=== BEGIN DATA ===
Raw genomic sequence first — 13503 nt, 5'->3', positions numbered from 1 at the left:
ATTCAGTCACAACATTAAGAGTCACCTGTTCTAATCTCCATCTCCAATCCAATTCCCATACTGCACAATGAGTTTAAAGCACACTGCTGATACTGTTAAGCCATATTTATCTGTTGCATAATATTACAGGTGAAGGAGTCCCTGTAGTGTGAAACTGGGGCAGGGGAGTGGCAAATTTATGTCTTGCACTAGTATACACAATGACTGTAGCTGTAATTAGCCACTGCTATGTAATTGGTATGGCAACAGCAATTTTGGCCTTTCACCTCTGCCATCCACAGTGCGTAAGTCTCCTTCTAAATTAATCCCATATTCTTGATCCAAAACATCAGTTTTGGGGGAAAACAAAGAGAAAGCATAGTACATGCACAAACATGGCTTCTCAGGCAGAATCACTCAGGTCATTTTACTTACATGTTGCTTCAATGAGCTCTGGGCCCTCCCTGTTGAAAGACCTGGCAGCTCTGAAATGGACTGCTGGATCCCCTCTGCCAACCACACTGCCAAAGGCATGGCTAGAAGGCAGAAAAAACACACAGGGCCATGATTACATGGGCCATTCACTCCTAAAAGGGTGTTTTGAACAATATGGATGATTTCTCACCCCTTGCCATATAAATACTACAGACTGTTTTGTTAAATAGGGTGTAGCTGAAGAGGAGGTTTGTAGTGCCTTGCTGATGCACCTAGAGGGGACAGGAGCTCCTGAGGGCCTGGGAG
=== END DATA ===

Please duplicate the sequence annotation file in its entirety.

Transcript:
Raw genomic sequence first — 13503 nt, 5'->3', positions numbered from 1 at the left:
ATTCAGTCACAACATTAAGAGTCACCTGTTCTAATCTCCATCTCCAATCCAATTCCCATACTGCACAATGAGTTTAAAGCACACTGCTGATACTGTTAAGCCATATTTATCTGTTGCATAATATTACAGGTGAAGGAGTCCCTGTAGTGTGAAACTGGGGCAGGGGAGTGGCAAATTTATGTCTTGCACTAGTATACACAATGACTGTAGCTGTAATTAGCCACTGCTATGTAATTGGTATGGCAACAGCAATTTTGGCCTTTCACCTCTGCCATCCACAGTGCGTAAGTCTCCTTCTAAATTAATCCCATATTCTTGATCCAAAACATCAGTTTTGGGGGAAAACAAAGAGAAAGCATAGTACATGCACAAACATGGCTTCTCAGGCAGAATCACTCAGGTCATTTTACTTACATGTTGCTTCAATGAGCTCTGGGCCCTCCCTGTTGAAAGACCTGGCAGCTCTGAAATGGACTGCTGGATCCCCTCTGCCAACCACACTGCCAAAGGCATGGCTAGAAGGCAGAAAAAACACACAGGGCCATGATTACATGGGCCATTCACTCCTAAAAGGGTGTTTTGAACAATATGGATGATTTCTCACCCCTTGCCATATAAATACTACAGACTGTTTTGTTAAATAGGGTGTAGCTGAAGAGGAGGTTTGTAGTGCCTTGCTGATGCACCTAGAGGGGACAGGAGCTCCTGAGGGCCTGGGAG